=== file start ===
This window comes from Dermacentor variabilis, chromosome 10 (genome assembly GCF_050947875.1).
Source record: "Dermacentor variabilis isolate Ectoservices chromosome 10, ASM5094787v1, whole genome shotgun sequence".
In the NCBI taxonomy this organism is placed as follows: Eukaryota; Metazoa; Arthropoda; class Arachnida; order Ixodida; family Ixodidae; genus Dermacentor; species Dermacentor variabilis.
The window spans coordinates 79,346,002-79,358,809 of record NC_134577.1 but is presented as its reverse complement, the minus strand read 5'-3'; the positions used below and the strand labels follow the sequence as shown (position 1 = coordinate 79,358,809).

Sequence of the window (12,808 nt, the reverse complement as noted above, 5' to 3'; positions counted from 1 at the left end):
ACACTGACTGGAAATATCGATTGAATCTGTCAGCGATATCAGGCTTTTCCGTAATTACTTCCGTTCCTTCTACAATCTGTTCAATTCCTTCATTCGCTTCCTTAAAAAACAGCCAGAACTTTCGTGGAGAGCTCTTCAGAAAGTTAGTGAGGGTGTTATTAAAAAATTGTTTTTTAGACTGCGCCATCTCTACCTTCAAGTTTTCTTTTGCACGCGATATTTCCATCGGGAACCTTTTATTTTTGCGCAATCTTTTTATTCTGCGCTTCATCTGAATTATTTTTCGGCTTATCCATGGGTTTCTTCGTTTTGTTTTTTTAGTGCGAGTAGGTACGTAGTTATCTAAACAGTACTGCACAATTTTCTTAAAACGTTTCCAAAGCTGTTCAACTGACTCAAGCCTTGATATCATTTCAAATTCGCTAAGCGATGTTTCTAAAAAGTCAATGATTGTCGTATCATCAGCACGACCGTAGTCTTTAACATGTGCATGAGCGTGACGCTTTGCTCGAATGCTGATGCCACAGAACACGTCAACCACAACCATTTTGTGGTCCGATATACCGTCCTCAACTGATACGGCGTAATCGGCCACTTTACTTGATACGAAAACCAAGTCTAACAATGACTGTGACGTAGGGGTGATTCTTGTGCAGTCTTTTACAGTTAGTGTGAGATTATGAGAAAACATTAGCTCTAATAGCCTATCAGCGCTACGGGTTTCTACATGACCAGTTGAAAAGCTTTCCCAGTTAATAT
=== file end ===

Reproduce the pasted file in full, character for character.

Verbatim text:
This window comes from Dermacentor variabilis, chromosome 10 (genome assembly GCF_050947875.1).
Source record: "Dermacentor variabilis isolate Ectoservices chromosome 10, ASM5094787v1, whole genome shotgun sequence".
In the NCBI taxonomy this organism is placed as follows: Eukaryota; Metazoa; Arthropoda; class Arachnida; order Ixodida; family Ixodidae; genus Dermacentor; species Dermacentor variabilis.
The window spans coordinates 79,346,002-79,358,809 of record NC_134577.1 but is presented as its reverse complement, the minus strand read 5'-3'; the positions used below and the strand labels follow the sequence as shown (position 1 = coordinate 79,358,809).

Sequence of the window (12,808 nt, the reverse complement as noted above, 5' to 3'; positions counted from 1 at the left end):
ACACTGACTGGAAATATCGATTGAATCTGTCAGCGATATCAGGCTTTTCCGTAATTACTTCCGTTCCTTCTACAATCTGTTCAATTCCTTCATTCGCTTCCTTAAAAAACAGCCAGAACTTTCGTGGAGAGCTCTTCAGAAAGTTAGTGAGGGTGTTATTAAAAAATTGTTTTTTAGACTGCGCCATCTCTACCTTCAAGTTTTCTTTTGCACGCGATATTTCCATCGGGAACCTTTTATTTTTGCGCAATCTTTTTATTCTGCGCTTCATCTGAATTATTTTTCGGCTTATCCATGGGTTTCTTCGTTTTGTTTTTTTAGTGCGAGTAGGTACGTAGTTATCTAAACAGTACTGCACAATTTTCTTAAAACGTTTCCAAAGCTGTTCAACTGACTCAAGCCTTGATATCATTTCAAATTCGCTAAGCGATGTTTCTAAAAAGTCAATGATTGTCGTATCATCAGCACGACCGTAGTCTTTAACATGTGCATGAGCGTGACGCTTTGCTCGAATGCTGATGCCACAGAACACGTCAACCACAACCATTTTGTGGTCCGATATACCGTCCTCAACTGATACGGCGTAATCGGCCACTTTACTTGATACGAAAACCAAGTCTAACAATGACTGTGACGTAGGGGTGATTCTTGTGCAGTCTTTTACAGTTAGTGTGAGATTATGAGAAAACATTAGCTCTAATAGCCTATCAGCGCTACGGGTTTCTACATGACCAGTTGAAAAGCTTTCCCAGTTAATAT